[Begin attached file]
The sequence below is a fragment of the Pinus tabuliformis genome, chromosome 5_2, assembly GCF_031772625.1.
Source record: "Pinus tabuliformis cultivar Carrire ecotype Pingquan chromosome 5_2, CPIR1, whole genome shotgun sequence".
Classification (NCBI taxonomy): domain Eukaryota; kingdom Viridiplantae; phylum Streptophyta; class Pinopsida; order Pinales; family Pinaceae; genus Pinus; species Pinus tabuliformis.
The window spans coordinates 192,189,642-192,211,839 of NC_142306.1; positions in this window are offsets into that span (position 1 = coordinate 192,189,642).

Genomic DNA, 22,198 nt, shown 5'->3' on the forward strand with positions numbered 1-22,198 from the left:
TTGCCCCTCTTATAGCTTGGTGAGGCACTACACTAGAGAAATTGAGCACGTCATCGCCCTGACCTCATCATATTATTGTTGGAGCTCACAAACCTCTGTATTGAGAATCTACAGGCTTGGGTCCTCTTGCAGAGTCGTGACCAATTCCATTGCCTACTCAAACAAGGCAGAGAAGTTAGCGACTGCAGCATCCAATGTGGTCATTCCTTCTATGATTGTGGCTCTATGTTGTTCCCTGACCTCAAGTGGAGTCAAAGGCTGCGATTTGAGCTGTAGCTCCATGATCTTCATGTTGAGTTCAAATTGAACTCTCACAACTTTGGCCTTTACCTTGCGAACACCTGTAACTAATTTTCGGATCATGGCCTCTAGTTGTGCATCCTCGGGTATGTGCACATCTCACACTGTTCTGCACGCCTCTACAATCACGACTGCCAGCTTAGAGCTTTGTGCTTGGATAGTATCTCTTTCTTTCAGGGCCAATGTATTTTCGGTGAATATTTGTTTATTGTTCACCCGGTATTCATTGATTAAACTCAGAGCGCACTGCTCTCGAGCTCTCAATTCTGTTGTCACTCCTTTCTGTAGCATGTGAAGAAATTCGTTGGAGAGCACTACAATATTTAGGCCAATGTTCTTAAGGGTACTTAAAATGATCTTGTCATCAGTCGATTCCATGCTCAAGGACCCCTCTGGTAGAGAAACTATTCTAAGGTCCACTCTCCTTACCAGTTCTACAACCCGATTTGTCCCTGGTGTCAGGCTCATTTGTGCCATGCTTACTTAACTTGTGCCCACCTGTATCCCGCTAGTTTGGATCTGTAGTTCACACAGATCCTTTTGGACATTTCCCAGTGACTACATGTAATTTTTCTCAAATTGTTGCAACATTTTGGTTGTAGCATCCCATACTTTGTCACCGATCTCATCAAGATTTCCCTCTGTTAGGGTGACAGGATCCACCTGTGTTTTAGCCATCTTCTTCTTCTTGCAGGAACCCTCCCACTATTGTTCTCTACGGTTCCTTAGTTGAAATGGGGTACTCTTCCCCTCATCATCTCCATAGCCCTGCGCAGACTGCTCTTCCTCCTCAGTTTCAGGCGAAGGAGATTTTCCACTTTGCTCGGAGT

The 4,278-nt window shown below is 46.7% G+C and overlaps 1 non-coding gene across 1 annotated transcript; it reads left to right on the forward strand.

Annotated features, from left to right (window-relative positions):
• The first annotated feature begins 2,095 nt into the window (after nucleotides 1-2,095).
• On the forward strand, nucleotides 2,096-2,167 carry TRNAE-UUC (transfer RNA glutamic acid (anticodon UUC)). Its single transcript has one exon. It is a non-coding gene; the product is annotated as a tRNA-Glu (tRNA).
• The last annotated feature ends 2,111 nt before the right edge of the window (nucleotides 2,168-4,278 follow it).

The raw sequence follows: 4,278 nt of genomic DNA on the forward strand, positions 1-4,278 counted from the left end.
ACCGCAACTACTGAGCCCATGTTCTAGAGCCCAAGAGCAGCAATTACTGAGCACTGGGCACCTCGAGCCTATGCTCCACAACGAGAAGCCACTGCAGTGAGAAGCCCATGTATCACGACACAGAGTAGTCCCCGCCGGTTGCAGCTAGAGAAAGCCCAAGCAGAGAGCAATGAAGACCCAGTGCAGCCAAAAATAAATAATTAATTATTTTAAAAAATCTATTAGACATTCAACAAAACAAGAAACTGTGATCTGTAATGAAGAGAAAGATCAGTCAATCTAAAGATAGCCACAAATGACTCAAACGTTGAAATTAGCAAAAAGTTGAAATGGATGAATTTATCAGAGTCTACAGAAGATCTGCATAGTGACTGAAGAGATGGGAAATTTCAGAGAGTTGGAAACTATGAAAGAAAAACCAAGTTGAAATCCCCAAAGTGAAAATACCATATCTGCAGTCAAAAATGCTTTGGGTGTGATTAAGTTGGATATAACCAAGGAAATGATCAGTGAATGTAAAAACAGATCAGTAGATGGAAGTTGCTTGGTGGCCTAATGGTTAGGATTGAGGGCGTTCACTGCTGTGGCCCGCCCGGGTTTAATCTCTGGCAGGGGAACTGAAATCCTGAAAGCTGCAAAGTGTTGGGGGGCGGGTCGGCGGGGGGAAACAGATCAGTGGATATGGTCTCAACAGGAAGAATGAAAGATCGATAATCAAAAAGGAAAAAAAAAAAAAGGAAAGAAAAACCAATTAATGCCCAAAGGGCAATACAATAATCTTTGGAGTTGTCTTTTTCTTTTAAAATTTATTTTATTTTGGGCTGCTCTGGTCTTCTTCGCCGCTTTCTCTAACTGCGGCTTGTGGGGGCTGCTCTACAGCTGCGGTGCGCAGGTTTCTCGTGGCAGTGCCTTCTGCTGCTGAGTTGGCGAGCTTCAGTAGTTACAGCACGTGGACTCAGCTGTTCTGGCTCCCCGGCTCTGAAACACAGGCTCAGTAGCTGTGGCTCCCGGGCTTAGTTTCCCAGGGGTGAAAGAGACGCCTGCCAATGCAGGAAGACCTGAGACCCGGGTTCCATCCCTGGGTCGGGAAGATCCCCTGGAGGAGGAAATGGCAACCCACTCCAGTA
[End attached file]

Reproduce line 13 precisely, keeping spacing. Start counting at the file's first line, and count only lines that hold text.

ACCGCAACTACTGAGCCCATGTTCTAGAGCCCAAGAGCAGCAATTACTGAGCACTGGGCACCTCGAGCCTATGCTCCACAACGAGAAGCCACTGCAGTGAGAAGCCCATGTATCACGACACAGAGTAGTCCCCGCCGGTTGCAGCTAGAGAAAGCCCAAGCAGAGAGCAATGAAGACCCAGTGCAGCCAAAAATAAATAATTAATTATTTTAAAAAATCTATTAGACATTCAACAAAACAAGAAACTGTGATCTGTAATGAAGAGAAAGATCAGTCAATCTAAAGATAGCCACAAATGACTCAAACGTTGAAATTAGCAAAAAGTTGAAATGGATGAATTTATCAGAGTCTACAGAAGATCTGCATAGTGACTGAAGAGATGGGAAATTTCAGAGAGTTGGAAACTATGAAAGAAAAACCAAGTTGAAATCCCCAAAGTGAAAATACCATATCTGCAGTCAAAAATGCTTTGGGTGTGATTAAGTTGGATATAACCAAGGAAATGATCAGTGAATGTAAAAACAGATCAGTAGATGGAAGTTGCTTGGTGGCCTAATGGTTAGGATTGAGGGCGTTCACTGCTGTGGCCCGCCCGGGTTTAATCTCTGGCAGGGGAACTGAAATCCTGAAAGCTGCAAAGTGTTGGGGGGCGGGTCGGCGGGGGGAAACAGATCAGTGGATATGGTCTCAACAGGAAGAATGAAAGATCGATAATCAAAAAGGAAAAAAAAAAAAAGGAAAGAAAAACCAATTAATGCCCAAAGGGCAATACAATAATCTTTGGAGTTGTCTTTTTCTTTTAAAATTTATTTTATTTTGGGCTGCTCTGGTCTTCTTCGCCGCTTTCTCTAACTGCGGCTTGTGGGGGCTGCTCTACAGCTGCGGTGCGCAGGTTTCTCGTGGCAGTGCCTTCTGCTGCTGAGTTGGCGAGCTTCAGTAGTTACAGCACGTGGACTCAGCTGTTCTGGCTCCCCGGCTCTGAAACACAGGCTCAGTAGCTGTGGCTCCCGGGCTTAGTTTCCCAGGGGTGAAAGAGACGCCTGCCAATGCAGGAAGACCTGAGACCCGGGTTCCATCCCTGGGTCGGGAAGATCCCCTGGAGGAGGAAATGGCAACCCACTCCAGTA